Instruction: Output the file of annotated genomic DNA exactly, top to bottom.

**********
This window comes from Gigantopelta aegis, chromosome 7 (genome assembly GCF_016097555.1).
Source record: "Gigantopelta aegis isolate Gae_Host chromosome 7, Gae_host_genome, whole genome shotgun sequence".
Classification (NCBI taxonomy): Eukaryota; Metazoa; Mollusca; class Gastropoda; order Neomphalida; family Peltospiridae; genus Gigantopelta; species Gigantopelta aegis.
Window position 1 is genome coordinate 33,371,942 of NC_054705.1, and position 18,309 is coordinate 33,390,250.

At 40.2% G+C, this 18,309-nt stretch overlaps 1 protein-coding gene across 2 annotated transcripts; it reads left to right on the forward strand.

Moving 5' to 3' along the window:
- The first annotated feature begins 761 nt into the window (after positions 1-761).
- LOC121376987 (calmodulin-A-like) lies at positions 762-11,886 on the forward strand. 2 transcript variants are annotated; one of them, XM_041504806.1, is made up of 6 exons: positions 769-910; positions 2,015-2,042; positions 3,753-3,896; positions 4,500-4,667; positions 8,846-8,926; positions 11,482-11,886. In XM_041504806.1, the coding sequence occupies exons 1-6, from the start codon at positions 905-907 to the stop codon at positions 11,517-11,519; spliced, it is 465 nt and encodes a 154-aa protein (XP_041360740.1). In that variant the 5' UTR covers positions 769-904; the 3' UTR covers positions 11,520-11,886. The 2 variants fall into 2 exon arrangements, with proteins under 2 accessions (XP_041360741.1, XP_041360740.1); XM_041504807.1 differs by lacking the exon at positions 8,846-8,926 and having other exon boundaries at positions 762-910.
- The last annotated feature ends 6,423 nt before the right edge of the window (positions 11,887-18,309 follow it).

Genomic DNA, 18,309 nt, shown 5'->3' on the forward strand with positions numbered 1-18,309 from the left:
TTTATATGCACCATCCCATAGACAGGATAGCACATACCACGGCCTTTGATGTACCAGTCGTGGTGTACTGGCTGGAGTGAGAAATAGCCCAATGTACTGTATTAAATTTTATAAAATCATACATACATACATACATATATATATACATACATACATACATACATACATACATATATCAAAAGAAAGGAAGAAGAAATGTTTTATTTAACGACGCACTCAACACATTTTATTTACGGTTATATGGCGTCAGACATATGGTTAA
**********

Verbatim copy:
This window comes from Gigantopelta aegis, chromosome 7 (genome assembly GCF_016097555.1).
Source record: "Gigantopelta aegis isolate Gae_Host chromosome 7, Gae_host_genome, whole genome shotgun sequence".
Classification (NCBI taxonomy): Eukaryota; Metazoa; Mollusca; class Gastropoda; order Neomphalida; family Peltospiridae; genus Gigantopelta; species Gigantopelta aegis.
Window position 1 is genome coordinate 33,371,942 of NC_054705.1, and position 18,309 is coordinate 33,390,250.

At 40.2% G+C, this 18,309-nt stretch overlaps 1 protein-coding gene across 2 annotated transcripts; it reads left to right on the forward strand.

Moving 5' to 3' along the window:
- The first annotated feature begins 761 nt into the window (after positions 1-761).
- LOC121376987 (calmodulin-A-like) lies at positions 762-11,886 on the forward strand. 2 transcript variants are annotated; one of them, XM_041504806.1, is made up of 6 exons: positions 769-910; positions 2,015-2,042; positions 3,753-3,896; positions 4,500-4,667; positions 8,846-8,926; positions 11,482-11,886. In XM_041504806.1, the coding sequence occupies exons 1-6, from the start codon at positions 905-907 to the stop codon at positions 11,517-11,519; spliced, it is 465 nt and encodes a 154-aa protein (XP_041360740.1). In that variant the 5' UTR covers positions 769-904; the 3' UTR covers positions 11,520-11,886. The 2 variants fall into 2 exon arrangements, with proteins under 2 accessions (XP_041360741.1, XP_041360740.1); XM_041504807.1 differs by lacking the exon at positions 8,846-8,926 and having other exon boundaries at positions 762-910.
- The last annotated feature ends 6,423 nt before the right edge of the window (positions 11,887-18,309 follow it).

Genomic DNA, 18,309 nt, shown 5'->3' on the forward strand with positions numbered 1-18,309 from the left:
TTTATATGCACCATCCCATAGACAGGATAGCACATACCACGGCCTTTGATGTACCAGTCGTGGTGTACTGGCTGGAGTGAGAAATAGCCCAATGTACTGTATTAAATTTTATAAAATCATACATACATACATACATATATATATACATACATACATACATACATACATACATATATCAAAAGAAAGGAAGAAGAAATGTTTTATTTAACGACGCACTCAACACATTTTATTTACGGTTATATGGCGTCAGACATATGGTTAA